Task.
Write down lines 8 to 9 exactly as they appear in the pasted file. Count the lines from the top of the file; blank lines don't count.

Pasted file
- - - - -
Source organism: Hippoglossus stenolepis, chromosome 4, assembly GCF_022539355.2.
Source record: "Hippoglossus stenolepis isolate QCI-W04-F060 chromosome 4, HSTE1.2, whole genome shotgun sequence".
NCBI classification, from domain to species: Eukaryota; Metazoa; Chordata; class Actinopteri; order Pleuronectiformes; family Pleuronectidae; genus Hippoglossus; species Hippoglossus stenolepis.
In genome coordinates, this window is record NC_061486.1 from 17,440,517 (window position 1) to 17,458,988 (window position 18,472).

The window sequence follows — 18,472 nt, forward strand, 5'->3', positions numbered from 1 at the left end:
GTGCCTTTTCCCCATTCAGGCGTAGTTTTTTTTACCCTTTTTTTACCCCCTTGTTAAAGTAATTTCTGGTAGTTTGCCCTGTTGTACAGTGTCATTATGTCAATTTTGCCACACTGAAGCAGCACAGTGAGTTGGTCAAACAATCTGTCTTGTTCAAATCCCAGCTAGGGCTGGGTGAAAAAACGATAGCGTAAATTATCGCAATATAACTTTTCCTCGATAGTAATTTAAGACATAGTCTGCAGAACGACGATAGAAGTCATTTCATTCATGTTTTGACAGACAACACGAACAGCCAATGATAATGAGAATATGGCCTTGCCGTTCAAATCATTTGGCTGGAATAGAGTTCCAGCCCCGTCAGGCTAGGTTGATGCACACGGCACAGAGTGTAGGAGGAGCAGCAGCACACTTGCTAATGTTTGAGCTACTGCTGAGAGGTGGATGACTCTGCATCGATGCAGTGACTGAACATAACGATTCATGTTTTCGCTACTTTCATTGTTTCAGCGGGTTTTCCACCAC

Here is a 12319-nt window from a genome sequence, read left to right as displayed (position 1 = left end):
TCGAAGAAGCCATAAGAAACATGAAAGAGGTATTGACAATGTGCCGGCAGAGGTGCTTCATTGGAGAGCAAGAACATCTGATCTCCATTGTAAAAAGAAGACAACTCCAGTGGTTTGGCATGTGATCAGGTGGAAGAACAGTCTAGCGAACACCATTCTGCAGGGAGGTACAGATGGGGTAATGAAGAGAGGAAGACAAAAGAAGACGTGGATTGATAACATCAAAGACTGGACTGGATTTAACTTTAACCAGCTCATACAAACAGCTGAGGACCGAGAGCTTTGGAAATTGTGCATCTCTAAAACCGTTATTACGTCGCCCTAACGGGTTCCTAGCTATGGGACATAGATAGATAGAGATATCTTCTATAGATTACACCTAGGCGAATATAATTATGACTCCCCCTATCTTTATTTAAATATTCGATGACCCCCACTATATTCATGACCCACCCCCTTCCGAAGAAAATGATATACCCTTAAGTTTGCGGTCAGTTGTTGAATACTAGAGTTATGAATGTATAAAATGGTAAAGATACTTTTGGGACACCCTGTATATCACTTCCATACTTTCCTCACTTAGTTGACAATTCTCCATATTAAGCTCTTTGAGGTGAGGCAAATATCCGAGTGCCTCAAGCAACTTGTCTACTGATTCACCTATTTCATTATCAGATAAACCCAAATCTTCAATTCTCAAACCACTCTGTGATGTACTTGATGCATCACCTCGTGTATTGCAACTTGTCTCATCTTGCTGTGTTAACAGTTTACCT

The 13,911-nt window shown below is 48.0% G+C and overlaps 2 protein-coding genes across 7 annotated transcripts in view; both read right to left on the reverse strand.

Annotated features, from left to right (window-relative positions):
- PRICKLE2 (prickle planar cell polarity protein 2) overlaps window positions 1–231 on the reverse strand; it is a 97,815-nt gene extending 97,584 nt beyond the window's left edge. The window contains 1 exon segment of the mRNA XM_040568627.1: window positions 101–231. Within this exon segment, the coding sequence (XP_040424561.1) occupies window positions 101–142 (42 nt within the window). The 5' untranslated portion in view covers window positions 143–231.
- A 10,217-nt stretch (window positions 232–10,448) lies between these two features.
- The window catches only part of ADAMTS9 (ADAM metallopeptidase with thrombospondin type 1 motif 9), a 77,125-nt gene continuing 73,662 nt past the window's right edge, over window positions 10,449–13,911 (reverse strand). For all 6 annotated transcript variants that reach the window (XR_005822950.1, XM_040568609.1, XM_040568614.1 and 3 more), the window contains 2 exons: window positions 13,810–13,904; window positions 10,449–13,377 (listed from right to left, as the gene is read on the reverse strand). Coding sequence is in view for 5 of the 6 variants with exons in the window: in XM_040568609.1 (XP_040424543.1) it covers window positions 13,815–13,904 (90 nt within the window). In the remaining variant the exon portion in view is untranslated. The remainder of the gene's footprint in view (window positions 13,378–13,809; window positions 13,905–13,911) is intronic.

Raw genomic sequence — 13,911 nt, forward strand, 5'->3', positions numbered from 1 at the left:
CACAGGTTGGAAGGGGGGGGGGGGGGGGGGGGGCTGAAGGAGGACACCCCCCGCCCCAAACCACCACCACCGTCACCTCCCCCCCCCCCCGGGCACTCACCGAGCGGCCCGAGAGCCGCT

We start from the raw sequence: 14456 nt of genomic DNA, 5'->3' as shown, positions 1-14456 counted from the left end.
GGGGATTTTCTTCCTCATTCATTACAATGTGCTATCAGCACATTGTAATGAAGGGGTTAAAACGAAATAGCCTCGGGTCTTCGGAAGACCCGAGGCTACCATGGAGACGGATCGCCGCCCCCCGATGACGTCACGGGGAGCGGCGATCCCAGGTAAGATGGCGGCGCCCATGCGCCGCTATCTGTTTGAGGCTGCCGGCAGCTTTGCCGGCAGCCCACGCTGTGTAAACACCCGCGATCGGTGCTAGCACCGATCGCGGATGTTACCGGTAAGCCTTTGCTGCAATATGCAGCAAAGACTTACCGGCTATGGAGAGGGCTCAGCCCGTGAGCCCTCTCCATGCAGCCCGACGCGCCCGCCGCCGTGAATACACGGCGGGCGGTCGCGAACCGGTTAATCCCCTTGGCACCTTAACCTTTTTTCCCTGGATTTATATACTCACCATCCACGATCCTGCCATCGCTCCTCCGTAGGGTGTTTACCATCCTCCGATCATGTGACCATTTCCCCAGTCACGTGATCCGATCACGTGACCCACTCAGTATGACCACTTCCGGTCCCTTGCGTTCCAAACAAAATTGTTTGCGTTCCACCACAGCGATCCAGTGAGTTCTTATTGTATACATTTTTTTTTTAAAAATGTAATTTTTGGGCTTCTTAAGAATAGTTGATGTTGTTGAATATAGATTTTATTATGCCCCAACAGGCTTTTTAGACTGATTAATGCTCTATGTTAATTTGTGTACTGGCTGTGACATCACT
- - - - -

TCGAAGAAGCCATAAGAAACATGAAAGAGGTATTGACAATGTGCCGGCAGAGGTGCTTCATTGGAGAGCAAGAACATCTGATCTCCATTGTAAAAAGAAGACAACTCCAGTGGTTTGGCATGTGATCAGGTGGAAGAACAGTCTAGCGAACACCATTCTGCAGGGAGGTACAGATGGGGTAATGAAGAGAGGAAGACAAAAGAAGACGTGGATTGATAACATCAAAGACTGGACTGGATTTAACTTTAACCAGCTCATACAAACAGCTGAGGACCGAGAGCTTTGGAAATTGTGCATCTCTAAAACCGTTATTACGTCGCCCTAACGGGTTCCTAGCTATGGGACATAGATAGATAGAGATATCTTCTATAGATTACACCTAGGCGAATATAATTATGACTCCCCCTATCTTTATTTAAATATTCGATGACCCCCACTATATTCATGACCCACCCCCTTCCGAAGAAAATGATATACCCTTAAGTTTGCGGTCAGTTGTTGAATACTAGAGTTATGAATGTATAAAATGGTAAAGATACTTTTGGGACACCCTGTATATCACTTCCATACTTTCCTCACTTAGTTGACAATTCTCCATATTAAGCTCTTTGAGGTGAGGCAAATATCCGAGTGCCTCAAGCAACTTGTCTACTGATTCACCTATTTCATTATCAGATAAACCCAAATCTTCAATTCTCAAACCACTCTGTGATGTACTTGATGCATCACCTCGTGTATTGCAACTTGTCTCATCTTGCTGTGTTAACAGTTTACCT

The 13,911-nt window shown below is 48.0% G+C and overlaps 2 protein-coding genes across 7 annotated transcripts in view; both read right to left on the reverse strand.